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Healthy global population | 2 February, 2017

MAKING DIRECT IMPACT THROUGH STEM CELL RESEARCH

Dr-Andriana Dr Andriana Margariti
Lecturer in School of MDBS, Researcher in Centre for Experimental Medicine | Institute for Health Sciences
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Dr-Andriana

Dr Andriana Margariti had a choice of which lab to go to during the final semester of her Masters in biomedical science (haematology) at Kingston University. ‘But as soon as I saw that one of the projects was stem cells, that was it.’

She says, ‘I have always been passionate about stem cell research. I realised from a very young age how important it was in clinical trials, helping people with diseases like cancer, diabetes, cardiovascular complications.  

‘The group I joined was based on stem cells and cardiovascular disease. I was with them for three months and it was really exciting. At the end they offered me a PhD position and I told them I would think about it before giving them an answer.  

‘But within a few days I knew that this path was for me. I had a strong determination to build up my career on stem cells and vascular biology – so I said yes.’  

AN AWARD WINNING POSTDOC

She went on to do her PhD in the Department of Cardiology at King’s College, London, and she remained there for postdoctoral training in the cardiovascular division of the British Heart Foundation Centre of Excellence, developing the research that has brought her international recognition since then.  

Its focus is on direct reprogramming, where one fully differentiated cell type changes directly into another, a process that can lead to the development of new cell therapies for major diseases. Its impact has been recognised by several prestigious awards, including the Papanikolaou Prize from the Hellenic Medical Society for significant contribution to medical research and the prize for outstanding performance and scientific research awarded by King’s College.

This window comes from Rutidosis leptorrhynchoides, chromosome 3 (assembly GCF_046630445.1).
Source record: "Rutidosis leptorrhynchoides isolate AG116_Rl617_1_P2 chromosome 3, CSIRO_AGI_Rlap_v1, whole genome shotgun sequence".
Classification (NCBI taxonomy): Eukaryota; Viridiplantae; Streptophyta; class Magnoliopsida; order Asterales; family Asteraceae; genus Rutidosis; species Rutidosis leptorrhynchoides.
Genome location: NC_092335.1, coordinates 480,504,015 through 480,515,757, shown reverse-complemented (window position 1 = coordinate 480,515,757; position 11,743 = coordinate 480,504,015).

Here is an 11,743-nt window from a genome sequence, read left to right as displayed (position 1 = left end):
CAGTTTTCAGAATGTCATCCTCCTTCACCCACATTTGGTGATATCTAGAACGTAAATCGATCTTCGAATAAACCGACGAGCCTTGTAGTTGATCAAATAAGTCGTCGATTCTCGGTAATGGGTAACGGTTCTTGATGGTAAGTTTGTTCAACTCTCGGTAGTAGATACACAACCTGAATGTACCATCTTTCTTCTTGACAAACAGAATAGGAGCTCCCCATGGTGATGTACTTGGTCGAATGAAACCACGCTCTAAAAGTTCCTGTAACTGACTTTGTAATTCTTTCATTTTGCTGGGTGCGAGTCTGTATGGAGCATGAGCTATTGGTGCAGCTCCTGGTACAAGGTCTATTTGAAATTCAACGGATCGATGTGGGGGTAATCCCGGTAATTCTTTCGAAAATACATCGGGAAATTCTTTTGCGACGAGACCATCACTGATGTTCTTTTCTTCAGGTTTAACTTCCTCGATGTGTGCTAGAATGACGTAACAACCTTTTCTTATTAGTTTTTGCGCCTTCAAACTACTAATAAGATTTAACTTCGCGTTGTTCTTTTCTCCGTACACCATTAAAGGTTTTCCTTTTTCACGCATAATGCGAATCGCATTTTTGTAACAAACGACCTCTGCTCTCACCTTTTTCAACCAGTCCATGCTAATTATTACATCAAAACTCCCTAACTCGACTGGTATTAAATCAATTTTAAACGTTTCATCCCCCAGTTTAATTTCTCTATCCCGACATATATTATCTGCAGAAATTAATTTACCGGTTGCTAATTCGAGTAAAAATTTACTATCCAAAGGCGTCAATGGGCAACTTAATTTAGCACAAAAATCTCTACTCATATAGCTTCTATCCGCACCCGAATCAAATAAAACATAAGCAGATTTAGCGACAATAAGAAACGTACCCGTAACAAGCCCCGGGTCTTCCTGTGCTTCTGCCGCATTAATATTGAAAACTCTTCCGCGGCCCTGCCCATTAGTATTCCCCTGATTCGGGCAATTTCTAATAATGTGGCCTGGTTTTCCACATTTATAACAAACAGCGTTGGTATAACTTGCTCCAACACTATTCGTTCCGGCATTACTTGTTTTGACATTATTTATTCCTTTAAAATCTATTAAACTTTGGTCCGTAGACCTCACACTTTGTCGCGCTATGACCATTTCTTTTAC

Andriana says, ‘After my postdoc, I decided it was time to start my own lab. I saw that Queen’s had a big recruitment campaign at that time. I came for a visit and talked to people and I could see how the University was planning for the future. There was a lot of ambition, a real desire to invest time in young researchers, to help them get established, and I decided this was an ideal place to start my own group.’  

She joined Queen’s in 2013 as a lecturer at the Centre for Experimental Medicine, part of the Institute for Health Sciences, and has continued to drive her research forward, building major international links.  

She says, ‘When I moved, I thought it would be important to establish collaborations with the leaders in the field. I wanted to learn from the best’ – and so she decided to spend time in the United States.  

COLLABORATION WITH THE WORLDS BEST

The outcome: collaborations with two of the top cell reprogramming laboratories in the world. One is led by Professor Deepak Srivastava at the University of California, San Francisco (UCSF) and the other by Professor George Daley at Harvard Medical School.   

Andriana is pleased with what has been achieved in the three years since she arrived at Queen’s.

‘We’ve established valuable networks and unique expertise. We’re screening and developing new drugs and not only can we develop new treatments but we can develop very simple prognostic tools that will help with much earlier diagnosis.’  

The work is also being recognised through new grants, including funding from BBSRC New Investigator Award and the British Heart Foundation Northern Ireland for an investigation into how skin cells can be transformed into blood vessels to help in the global fight against heart disease.  

The research will lead to a better understanding of the process involved when a stem cell taken from a certain type of skin cell is transformed into one that lines blood vessels.  

Cell therapy strategies that aim to recover vascular function are being explored increasingly as viable therapeutic avenues. Andriana says, ‘When someone has a heart attack, there is a temporary loss of blood supply to the heart muscle. By developing these cells, we hope to help the heart repair and reestablish blood flow after a heart attack.’  

Away from the lab, she is being invited to talk at workshops and conferences in London, Scotland, Sweden, Switzerland, Greece, Italy and across the USA. Direct reprogramming is the theme. And her message: The road ahead will be challenging and hard but the journey has begun.

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Find out more about the research taking place at the Institute for Health Sciences and the Centre for Experimental Medicine (CEM)